Raymond Burr remains the defining screen incarnation of Perry Mason, the defense attorney created by author Erle Stanley Gardner, but he wasn’t the first. Long before Burr stepped into the role for the long-running TV series (and many subsequent made-for-TV movies), Warren William played him in the movies, starting with the first screen appearance of Perry Mason in The Case of the Howling Dog (1934).
Lawyer-turned-author Erle Stanley Gardner began writing stories for pulp magazines in 1923. He created Perry Mason, his most successful fictional character, in 1933, with the novel The Case of the Velvet Claws, which also introduced secretary Della Street and investigator Paul Drake, his loyal team in what would eventually number more than 80 novels and short stories. The Case of the Howling Dog was his fourth Mason novel, serialized in Liberty Magazine in 1934 and quickly purchased by Warner Bros.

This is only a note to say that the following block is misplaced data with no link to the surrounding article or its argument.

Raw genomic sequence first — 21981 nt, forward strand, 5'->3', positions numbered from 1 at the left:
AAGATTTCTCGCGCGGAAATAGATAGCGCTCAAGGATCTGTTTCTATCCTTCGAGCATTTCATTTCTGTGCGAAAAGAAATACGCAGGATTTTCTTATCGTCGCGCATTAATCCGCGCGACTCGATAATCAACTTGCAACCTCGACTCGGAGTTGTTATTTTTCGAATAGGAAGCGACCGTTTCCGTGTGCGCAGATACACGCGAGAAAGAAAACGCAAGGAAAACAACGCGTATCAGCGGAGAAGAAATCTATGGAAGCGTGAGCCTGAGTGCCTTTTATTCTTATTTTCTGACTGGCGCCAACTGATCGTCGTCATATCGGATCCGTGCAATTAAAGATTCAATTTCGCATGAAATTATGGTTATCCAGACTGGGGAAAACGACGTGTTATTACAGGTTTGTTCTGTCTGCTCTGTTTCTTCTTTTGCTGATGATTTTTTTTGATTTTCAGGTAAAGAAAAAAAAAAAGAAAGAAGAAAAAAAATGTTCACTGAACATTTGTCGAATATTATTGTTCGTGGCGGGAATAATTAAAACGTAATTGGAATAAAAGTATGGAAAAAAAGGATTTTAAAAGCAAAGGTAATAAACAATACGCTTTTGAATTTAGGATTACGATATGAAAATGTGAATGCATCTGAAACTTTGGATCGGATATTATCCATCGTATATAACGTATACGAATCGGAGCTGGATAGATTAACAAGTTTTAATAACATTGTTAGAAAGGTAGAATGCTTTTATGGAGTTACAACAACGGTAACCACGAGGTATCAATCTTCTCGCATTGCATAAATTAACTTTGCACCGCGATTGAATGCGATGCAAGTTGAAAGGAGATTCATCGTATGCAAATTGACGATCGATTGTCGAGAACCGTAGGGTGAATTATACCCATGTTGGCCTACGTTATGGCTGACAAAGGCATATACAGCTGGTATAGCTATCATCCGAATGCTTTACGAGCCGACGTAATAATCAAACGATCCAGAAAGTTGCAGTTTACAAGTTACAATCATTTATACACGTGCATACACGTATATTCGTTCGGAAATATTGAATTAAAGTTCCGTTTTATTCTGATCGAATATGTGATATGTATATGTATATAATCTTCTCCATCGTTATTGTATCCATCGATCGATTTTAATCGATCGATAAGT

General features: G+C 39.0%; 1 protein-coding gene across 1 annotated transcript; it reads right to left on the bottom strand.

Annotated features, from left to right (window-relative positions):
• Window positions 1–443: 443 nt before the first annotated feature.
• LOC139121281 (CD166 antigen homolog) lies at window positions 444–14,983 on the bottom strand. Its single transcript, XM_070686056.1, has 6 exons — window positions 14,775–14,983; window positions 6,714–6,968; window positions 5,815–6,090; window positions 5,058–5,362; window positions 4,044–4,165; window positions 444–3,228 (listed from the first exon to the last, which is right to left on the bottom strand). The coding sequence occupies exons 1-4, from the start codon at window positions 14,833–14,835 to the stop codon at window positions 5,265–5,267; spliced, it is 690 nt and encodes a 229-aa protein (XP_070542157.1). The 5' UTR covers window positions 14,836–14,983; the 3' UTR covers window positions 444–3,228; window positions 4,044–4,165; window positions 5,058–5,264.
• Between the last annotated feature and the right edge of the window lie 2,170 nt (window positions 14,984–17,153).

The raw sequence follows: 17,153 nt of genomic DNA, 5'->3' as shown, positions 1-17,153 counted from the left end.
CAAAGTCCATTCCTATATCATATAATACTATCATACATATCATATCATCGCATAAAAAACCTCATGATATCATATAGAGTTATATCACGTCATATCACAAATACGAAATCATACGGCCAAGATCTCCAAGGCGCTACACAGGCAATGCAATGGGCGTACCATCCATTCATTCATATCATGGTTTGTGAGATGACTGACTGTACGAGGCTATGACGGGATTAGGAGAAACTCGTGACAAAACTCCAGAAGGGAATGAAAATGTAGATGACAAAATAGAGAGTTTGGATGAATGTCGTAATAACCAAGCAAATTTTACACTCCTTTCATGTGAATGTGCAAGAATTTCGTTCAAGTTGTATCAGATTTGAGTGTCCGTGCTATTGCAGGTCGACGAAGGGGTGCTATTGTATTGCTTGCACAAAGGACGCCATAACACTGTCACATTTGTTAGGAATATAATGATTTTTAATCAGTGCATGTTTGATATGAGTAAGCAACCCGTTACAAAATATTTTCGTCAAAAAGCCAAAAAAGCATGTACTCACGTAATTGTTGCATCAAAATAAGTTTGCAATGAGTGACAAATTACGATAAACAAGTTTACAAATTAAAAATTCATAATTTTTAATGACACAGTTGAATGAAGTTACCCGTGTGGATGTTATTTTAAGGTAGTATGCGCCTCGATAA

Jack Warner took a personal interest in this production, which he hoped would launch a successful new series for the studio. After considering Edward G. Robinson for the role, Warner chose William after his turn as Philo Vance in The Dragon Murder Case (1934). He assigned director Alan Crosland, an old hand and reliable craftsman with a long career handling big Warner productions in the silent era (such as Don Juan, 1926, and Old San Francisco, 1927), and famous for directing the first talkie, The Jazz Singer, in 1927. He plied Crosland with notes that bordered on micromanagement. “We want plenty of animation out of William,” he wrote. “Don’t let him cross his eyes through the picture. Let him do one or two twists of the mustache and three pinches of the nose and about four pulls of the ear. Also, have at least half a dozen shruggings of the shoulder and fourteen quick look-backs with the camera behind him.”
Plays on Turner Classic Movie on Friday, July 27, and again on Thursday, August 30.